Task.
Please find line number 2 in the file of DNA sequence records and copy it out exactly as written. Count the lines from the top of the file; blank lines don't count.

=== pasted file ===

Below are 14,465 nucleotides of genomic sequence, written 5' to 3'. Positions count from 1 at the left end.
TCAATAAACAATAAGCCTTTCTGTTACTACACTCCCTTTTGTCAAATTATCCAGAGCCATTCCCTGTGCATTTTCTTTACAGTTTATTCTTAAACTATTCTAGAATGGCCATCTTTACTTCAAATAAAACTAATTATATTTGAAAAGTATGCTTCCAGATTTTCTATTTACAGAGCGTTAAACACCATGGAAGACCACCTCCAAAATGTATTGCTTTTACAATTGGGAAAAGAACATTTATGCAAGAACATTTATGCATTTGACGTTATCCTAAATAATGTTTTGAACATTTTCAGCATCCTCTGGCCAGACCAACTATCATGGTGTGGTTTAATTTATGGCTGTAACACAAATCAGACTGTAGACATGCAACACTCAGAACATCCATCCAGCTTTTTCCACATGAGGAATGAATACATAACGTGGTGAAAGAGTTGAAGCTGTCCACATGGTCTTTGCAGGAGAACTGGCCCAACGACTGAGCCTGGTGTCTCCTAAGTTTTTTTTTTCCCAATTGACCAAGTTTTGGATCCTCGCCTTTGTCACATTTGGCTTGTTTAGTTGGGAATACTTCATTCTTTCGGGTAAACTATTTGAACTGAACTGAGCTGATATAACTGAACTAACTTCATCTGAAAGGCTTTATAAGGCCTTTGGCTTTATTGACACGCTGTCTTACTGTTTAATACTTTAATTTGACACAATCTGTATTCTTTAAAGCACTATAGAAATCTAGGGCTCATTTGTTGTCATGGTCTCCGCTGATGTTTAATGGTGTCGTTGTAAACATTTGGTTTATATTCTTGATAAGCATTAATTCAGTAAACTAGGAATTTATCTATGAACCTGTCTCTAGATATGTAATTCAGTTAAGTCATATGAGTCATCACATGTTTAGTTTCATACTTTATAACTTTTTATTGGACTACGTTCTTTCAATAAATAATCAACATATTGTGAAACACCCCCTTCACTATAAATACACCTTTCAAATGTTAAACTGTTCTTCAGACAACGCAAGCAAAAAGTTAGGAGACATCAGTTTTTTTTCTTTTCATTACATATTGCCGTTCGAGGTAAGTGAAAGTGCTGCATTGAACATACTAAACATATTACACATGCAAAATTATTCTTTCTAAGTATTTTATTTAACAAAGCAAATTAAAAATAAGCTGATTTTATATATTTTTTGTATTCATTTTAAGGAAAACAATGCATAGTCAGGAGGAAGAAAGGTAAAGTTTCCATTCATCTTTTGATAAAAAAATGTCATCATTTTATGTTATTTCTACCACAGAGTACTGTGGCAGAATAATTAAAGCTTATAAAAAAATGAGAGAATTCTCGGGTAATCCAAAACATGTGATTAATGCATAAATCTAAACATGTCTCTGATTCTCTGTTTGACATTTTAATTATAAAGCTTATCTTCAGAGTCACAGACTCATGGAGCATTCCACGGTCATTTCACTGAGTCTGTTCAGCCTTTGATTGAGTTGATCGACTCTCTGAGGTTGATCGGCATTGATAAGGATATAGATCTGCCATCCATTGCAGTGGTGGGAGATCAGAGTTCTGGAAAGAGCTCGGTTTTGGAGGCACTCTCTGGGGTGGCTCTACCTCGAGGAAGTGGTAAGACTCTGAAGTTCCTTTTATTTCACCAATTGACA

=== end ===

TCAATAAACAATAAGCCTTTCTGTTACTACACTCCCTTTTGTCAAATTATCCAGAGCCATTCCCTGTGCATTTTCTTTACAGTTTATTCTTAAACTATTCTAGAATGGCCATCTTTACTTCAAATAAAACTAATTATATTTGAAAAGTATGCTTCCAGATTTTCTATTTACAGAGCGTTAAACACCATGGAAGACCACCTCCAAAATGTATTGCTTTTACAATTGGGAAAAGAACATTTATGCAAGAACATTTATGCATTTGACGTTATCCTAAATAATGTTTTGAACATTTTCAGCATCCTCTGGCCAGACCAACTATCATGGTGTGGTTTAATTTATGGCTGTAACACAAATCAGACTGTAGACATGCAACACTCAGAACATCCATCCAGCTTTTTCCACATGAGGAATGAATACATAACGTGGTGAAAGAGTTGAAGCTGTCCACATGGTCTTTGCAGGAGAACTGGCCCAACGACTGAGCCTGGTGTCTCCTAAGTTTTTTTTTTCCCAATTGACCAAGTTTTGGATCCTCGCCTTTGTCACATTTGGCTTGTTTAGTTGGGAATACTTCATTCTTTCGGGTAAACTATTTGAACTGAACTGAGCTGATATAACTGAACTAACTTCATCTGAAAGGCTTTATAAGGCCTTTGGCTTTATTGACACGCTGTCTTACTGTTTAATACTTTAATTTGACACAATCTGTATTCTTTAAAGCACTATAGAAATCTAGGGCTCATTTGTTGTCATGGTCTCCGCTGATGTTTAATGGTGTCGTTGTAAACATTTGGTTTATATTCTTGATAAGCATTAATTCAGTAAACTAGGAATTTATCTATGAACCTGTCTCTAGATATGTAATTCAGTTAAGTCATATGAGTCATCACATGTTTAGTTTCATACTTTATAACTTTTTATTGGACTACGTTCTTTCAATAAATAATCAACATATTGTGAAACACCCCCTTCACTATAAATACACCTTTCAAATGTTAAACTGTTCTTCAGACAACGCAAGCAAAAAGTTAGGAGACATCAGTTTTTTTTCTTTTCATTACATATTGCCGTTCGAGGTAAGTGAAAGTGCTGCATTGAACATACTAAACATATTACACATGCAAAATTATTCTTTCTAAGTATTTTATTTAACAAAGCAAATTAAAAATAAGCTGATTTTATATATTTTTTGTATTCATTTTAAGGAAAACAATGCATAGTCAGGAGGAAGAAAGGTAAAGTTTCCATTCATCTTTTGATAAAAAAATGTCATCATTTTATGTTATTTCTACCACAGAGTACTGTGGCAGAATAATTAAAGCTTATAAAAAAATGAGAGAATTCTCGGGTAATCCAAAACATGTGATTAATGCATAAATCTAAACATGTCTCTGATTCTCTGTTTGACATTTTAATTATAAAGCTTATCTTCAGAGTCACAGACTCATGGAGCATTCCACGGTCATTTCACTGAGTCTGTTCAGCCTTTGATTGAGTTGATCGACTCTCTGAGGTTGATCGGCATTGATAAGGATATAGATCTGCCATCCATTGCAGTGGTGGGAGATCAGAGTTCTGGAAAGAGCTCGGTTTTGGAGGCACTCTCTGGGGTGGCTCTACCTCGAGGAAGTGGTAAGACTCTGAAGTTCCTTTTATTTCACCAATTGACA